Sunday, April 19, 2020

TEMPLE OF VENUS AND ROME

TEMPIO DI VENERE E ROMA
Piazza del Colosseo

Begun in the year 121 AD for Hadrian (117/138) who, maybe, was the architect
Built on the vestibule of the Domus Aurea, after having leveled the Velia Hill

It seems that Apollodorus of Damascus, architect of Trajan, had criticized the ability of Hadrian as an architect and had been sentenced to death by the offended emperor

Dedicated on April 21, 135 AD
It was completed at the time of Antoninus Pius (138/161)
Restored on the year 307 AD for Maxentius (307/312)

It was the largest temple of ancient Rome and perhaps in the world, together with the Temple of Serapis of similar size:
Platform 100 x 145 m (330 x 476 feet) occupied for about ¾ by the temple

To give an idea of the size it can be said that the Parthenon in Athens is 31 x 70 m (101 x 230 feet) and the Temple of Apollo Didimeo in Miletus is 51 x 110 m (167 x 361 feet)

It was a dipteral decastile temple, with 10 x 22 columns, three rows of columns on both sides and two opposing cellas according to a tradition definitely Greek, on a crepidoma of seven steps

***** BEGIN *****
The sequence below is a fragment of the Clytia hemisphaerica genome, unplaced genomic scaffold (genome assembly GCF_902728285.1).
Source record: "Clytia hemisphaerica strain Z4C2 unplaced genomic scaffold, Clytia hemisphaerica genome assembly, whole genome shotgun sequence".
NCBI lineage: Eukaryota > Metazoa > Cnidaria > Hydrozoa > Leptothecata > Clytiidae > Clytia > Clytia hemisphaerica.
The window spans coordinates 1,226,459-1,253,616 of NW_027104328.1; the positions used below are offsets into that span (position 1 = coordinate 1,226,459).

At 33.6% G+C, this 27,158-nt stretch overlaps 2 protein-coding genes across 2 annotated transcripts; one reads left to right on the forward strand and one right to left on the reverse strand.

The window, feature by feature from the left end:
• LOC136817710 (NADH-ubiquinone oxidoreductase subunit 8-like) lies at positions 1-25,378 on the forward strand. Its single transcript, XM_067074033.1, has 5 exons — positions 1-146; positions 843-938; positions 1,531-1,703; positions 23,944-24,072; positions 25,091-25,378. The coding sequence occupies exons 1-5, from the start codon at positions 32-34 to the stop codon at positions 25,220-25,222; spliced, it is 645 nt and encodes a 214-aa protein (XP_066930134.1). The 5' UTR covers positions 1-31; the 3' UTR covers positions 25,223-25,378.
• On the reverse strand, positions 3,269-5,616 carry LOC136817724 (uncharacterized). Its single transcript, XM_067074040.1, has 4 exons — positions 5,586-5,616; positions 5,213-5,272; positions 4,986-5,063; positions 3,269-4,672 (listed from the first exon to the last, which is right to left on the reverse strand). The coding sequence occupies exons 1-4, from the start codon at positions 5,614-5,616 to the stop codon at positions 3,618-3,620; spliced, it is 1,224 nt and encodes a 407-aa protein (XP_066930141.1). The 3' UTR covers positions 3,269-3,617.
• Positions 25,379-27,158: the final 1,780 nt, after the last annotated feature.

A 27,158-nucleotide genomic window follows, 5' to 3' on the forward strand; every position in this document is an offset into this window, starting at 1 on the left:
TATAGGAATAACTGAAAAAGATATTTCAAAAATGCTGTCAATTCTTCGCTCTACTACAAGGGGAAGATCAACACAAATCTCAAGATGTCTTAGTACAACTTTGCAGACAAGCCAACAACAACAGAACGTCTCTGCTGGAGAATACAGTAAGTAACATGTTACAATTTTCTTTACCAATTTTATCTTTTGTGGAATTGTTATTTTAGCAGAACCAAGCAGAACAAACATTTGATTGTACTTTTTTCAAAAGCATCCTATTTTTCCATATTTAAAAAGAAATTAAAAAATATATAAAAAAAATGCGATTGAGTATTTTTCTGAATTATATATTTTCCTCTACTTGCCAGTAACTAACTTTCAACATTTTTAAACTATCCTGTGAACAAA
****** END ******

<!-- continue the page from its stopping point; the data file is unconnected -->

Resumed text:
Two porticos with double colonnade with a central small propylaeum on the long sides of the platform
Inside the two cellas there used to be statues of Venus Felix (towards the Colosseum) and Eternal Rome (towards the Forum)

It was opened to the public in November 2010. During the restorations traces of gold that covered the roof shingles were found

The BRONZE COLOSSUS 35.40 m (116 feet) high by Zenodorus, representing Nero (54/68), the largest bronze statue ever made in the world (the Colossus of Rhodes was 32 m high - 105 feet) later transformed by Vespasian (69/79) in the Sun God Helios, formerly placed in the vestibule of the Domus Aurea, was moved at the behest of Hadrian near the Colosseum with the help of 24 elephants

“The temple is placed in alignment with the axis of the Colosseum: it renews, in a different key, the relationship between theater and temple we saw frequently in the Hellenistic period, where, however, to represent the gathered community of the Roman people is now the (…) more prestigious building of the city, its amphitheater: the colossus of Sol Invictus, erected between the two buildings, in front of the fa├žade of the temple, represented the cosmic guarantee of the eternity of the city. It has been said, effectively modernizing, that Hadrian had established a proper national cult” (Francesca de Caprariis and Fausto Zevi)

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